IMDb > The Appaloosa (1966)
The Appaloosa
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The Appaloosa (1966) More at IMDbPro »

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Up 25% in popularity this week. See why on IMDbPro.
James Bridges (screenplay) and
Roland Kibbee (screenplay) ...
View company contact information for The Appaloosa on IMDbPro.
Release Date:
October 1966 (Austria) See more »
Southwest to Sonora rode the lustful, the lawless... to live on the edge of violence! See more »
Man tries to recover a horse stolen from him by a Mexican bandit. Full summary » | Add synopsis »
Nominated for Golden Globe. Another 1 win See more »
(5 articles)
User Reviews:
One of Brando's finest! See more (47 total) »


  (in credits order) (verified as complete)

Marlon Brando ... Matt

Anjanette Comer ... Trini

John Saxon ... Chuy

Emilio Fernández ... Lazaro (as Emilio Fernandez)
Alex Montoya ... Squint Eye

Miriam Colon ... Ana

Rafael Campos ... Paco

Frank Silvera ... Ramos

Larry D. Mann ... Priest
rest of cast listed alphabetically:

Argentina Brunetti ... Yaqui Woman (uncredited)

Abel Fernandez ... Mexican Farmer (uncredited)

Directed by
Sidney J. Furie 
Writing credits
James Bridges (screenplay) and
Roland Kibbee (screenplay)

Robert MacLeod (novel)

Produced by
Allan Miller .... producer
Original Music by
Frank Skinner 
Cinematography by
Russell Metty (director of photography)
Film Editing by
Ted J. Kent 
Art Direction by
Alexander Golitzen 
Alfred Sweeney 
Set Decoration by
Oliver Emert 
John McCarthy Jr.  (as John McCarthy)
Makeup Department
Hank Edds .... makeup artist
Larry Germain .... hair stylist
Clair Holgate .... hair stylist
Mark Reedall .... makeup artist
Phil Rhodes .... makeup artist
Bud Westmore .... makeup artist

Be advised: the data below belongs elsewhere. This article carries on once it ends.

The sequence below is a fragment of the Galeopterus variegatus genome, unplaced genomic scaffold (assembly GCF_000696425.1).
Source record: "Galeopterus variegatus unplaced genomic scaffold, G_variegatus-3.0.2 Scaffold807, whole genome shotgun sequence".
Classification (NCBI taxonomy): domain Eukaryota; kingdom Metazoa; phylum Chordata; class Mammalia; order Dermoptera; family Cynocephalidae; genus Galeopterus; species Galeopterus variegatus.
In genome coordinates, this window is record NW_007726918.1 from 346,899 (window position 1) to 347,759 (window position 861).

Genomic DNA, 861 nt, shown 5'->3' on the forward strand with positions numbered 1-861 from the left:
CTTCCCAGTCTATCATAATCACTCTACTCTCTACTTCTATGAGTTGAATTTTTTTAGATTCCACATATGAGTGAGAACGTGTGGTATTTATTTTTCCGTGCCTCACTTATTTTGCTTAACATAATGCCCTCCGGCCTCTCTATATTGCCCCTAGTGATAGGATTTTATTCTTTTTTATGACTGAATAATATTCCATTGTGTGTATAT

Production Management
William S. Gilmore .... unit production manager (as William S. Gilmore Jr.)
Edward Muhl .... in charge of production
Wallace Worsley Jr. .... unit production manager (as Wallace Worsley)
Second Unit Director or Assistant Director
Carl Beringer .... assistant director
Douglas Green .... assistant director
Art Department
Willard Nunley .... props (as William Nunley)
Virgil Clark .... set coordinator (uncredited)
John Faltis .... props (uncredited)
Sound Department
James R. Alexander .... sound
Lyle Cain .... sound
William Griffith .... sound
Waldon O. Watson .... sound
Bruce Smith .... sound (uncredited)
Special Effects by
Ben McMahan .... special effects
Paul Baxley .... stunt coordinator (uncredited)
Paul Baxley .... stunt double: Marlon Brando (uncredited)
Paul Baxley .... stunts (uncredited)
Hank Calia .... stunts (uncredited)
Bob Herron .... stunts (uncredited)
Roy N. Sickner .... stunts (uncredited)
Camera and Electrical Department
Charles Cowie .... grip
Ledge Haddow .... assistant camera
Max Nippell .... gaffer
Eddie Pyle .... camera operator (uncredited)
Kenneth Smith .... grip (uncredited)
Costume and Wardrobe Department
Helen Colvig .... costumes: men
Norman Mayreis .... wardrobe
Rosemary Odell .... costumes: women
David Watson .... wardrobe
Olive Koenitz .... wardrobe (uncredited)